Ingersoll Physics Museum celebrates 100 years of hands-on education
“I was always a tinkerer,” Steve Narf explains from his Chamberlin Hall workshop lined with towering cabinets, each one stuffed with an amazing array of tools, bolts and wires.
It seems fitting, then, that the Madison native returned to his hometown 22 years ago from the Twin Cities to manage the L.R. Ingersoll Physics Museum on the campus of the University of Wisconsin–Madison. As he builds and fixes the museum’s 70-plus hands-on exhibits, Narf designs experiments, solves puzzles and, well, tinkers — all in the service of physics education.
Narf views it as a place to encourage the next generation of tinkerers. In 2017, more than 5,000 schoolchildren on scheduled tours and 9,000 walk-in visitors entered the free museum to spin bicycle-wheel gyroscopes, crank electrical generators, and yank on pulleys. Each exhibit demonstrates a physical law, explained by printed placards or in person by Narf and his student docents.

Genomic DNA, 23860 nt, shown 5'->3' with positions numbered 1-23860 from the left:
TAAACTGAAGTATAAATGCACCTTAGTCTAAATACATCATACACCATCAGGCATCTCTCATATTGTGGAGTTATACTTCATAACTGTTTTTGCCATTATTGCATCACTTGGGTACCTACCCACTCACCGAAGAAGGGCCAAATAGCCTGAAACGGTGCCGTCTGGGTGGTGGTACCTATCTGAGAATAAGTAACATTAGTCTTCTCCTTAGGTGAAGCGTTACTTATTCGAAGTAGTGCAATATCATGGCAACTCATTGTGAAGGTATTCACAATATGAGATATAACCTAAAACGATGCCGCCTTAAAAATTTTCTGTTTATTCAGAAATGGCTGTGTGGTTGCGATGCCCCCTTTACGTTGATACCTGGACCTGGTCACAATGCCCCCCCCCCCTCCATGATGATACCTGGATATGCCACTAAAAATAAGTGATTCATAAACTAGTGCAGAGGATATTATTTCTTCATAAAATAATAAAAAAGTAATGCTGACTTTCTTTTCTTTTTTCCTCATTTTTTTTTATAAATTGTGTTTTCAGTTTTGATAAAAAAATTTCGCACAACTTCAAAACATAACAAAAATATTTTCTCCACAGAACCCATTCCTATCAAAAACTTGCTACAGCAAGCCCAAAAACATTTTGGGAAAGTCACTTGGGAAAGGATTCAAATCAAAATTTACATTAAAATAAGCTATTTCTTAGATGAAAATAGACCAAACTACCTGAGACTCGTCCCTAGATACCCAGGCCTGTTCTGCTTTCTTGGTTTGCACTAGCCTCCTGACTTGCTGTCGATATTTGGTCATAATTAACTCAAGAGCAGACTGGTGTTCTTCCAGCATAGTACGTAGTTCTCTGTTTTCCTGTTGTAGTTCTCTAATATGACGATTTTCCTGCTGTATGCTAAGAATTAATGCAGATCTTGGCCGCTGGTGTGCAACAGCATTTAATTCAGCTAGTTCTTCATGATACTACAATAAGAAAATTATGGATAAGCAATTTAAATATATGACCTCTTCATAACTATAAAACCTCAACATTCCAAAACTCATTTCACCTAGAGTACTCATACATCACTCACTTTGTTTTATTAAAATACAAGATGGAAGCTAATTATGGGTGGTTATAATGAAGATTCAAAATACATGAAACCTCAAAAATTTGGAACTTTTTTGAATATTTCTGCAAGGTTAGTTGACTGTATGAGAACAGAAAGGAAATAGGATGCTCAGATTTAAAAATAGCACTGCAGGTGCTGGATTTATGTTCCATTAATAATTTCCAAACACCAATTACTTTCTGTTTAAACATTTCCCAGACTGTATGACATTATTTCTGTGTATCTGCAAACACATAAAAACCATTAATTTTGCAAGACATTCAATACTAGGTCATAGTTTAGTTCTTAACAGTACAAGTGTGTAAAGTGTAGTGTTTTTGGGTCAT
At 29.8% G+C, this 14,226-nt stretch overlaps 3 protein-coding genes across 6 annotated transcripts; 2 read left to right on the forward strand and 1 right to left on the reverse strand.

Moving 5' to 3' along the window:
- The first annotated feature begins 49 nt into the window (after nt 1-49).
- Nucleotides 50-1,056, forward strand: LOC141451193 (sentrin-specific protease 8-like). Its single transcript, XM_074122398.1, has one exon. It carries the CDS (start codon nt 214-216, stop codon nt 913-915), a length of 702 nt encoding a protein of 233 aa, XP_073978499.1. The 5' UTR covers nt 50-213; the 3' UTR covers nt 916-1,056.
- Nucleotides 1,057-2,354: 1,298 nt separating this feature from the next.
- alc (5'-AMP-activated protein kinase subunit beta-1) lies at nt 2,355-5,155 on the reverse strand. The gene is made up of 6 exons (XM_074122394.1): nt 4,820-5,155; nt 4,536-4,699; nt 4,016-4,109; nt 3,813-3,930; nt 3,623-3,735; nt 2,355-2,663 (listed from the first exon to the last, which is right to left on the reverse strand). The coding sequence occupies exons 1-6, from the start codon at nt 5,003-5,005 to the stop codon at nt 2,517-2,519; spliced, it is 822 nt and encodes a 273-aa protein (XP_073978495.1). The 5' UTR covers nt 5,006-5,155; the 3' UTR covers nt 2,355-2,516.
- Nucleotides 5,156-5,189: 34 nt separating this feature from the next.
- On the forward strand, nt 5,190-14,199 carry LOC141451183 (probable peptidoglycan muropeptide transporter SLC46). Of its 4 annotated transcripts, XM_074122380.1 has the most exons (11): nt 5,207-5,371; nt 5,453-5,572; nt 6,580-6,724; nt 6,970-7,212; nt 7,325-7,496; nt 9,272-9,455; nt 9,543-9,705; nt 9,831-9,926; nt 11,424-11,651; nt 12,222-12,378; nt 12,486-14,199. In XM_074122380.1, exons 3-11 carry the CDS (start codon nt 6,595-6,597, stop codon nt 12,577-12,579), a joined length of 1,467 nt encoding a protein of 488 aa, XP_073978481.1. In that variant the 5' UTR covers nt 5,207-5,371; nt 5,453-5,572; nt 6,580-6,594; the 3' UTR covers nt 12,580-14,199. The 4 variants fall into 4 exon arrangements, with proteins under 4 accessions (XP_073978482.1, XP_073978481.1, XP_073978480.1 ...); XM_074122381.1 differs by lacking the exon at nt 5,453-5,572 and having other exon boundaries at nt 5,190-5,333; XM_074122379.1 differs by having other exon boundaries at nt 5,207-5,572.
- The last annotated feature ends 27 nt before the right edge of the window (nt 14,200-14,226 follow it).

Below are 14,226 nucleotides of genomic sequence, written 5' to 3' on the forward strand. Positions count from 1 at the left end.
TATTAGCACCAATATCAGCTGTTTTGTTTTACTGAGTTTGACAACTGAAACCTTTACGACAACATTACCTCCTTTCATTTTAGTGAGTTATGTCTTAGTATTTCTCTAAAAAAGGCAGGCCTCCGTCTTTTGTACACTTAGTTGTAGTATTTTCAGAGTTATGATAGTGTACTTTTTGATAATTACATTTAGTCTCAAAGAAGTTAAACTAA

“It’s putting the physics at the fingertips of the kids, so they can play around with it,” he says. “We’re always catering to the kids.” The thick stack of thank-you notes next to Narf’s desk points to just how much young visitors enjoy the experience.
The museum was established 100 years ago by its namesake, Leonard Ingersoll, and Benjamin Snow, two physics professors who wanted to extend their teaching mission beyond the classroom. Some exhibits, such as the differential gears, date back to Ingersoll’s days; others teach science, such as chaos theory, that had yet to be discovered in 1918.
During his long tenure, Narf has tinkered with the museum itself, too. He established the student-worker docent program and has added more than 30 exhibits. Now he’s trying to raise funds to hang a Foucault pendulum, which demonstrates the earth’s rotation, in the light well outside the museum.
Its founders would recognize Narf’s vision.
“Snow was really wanting to get more people interested in science, and he thought having experimental things around where people can throw switches, and push buttons, and have something happen would drive interest in science,” says Narf.
“We’re trying to carry on that legacy.”
This story was originally published in On Wisconsin magazine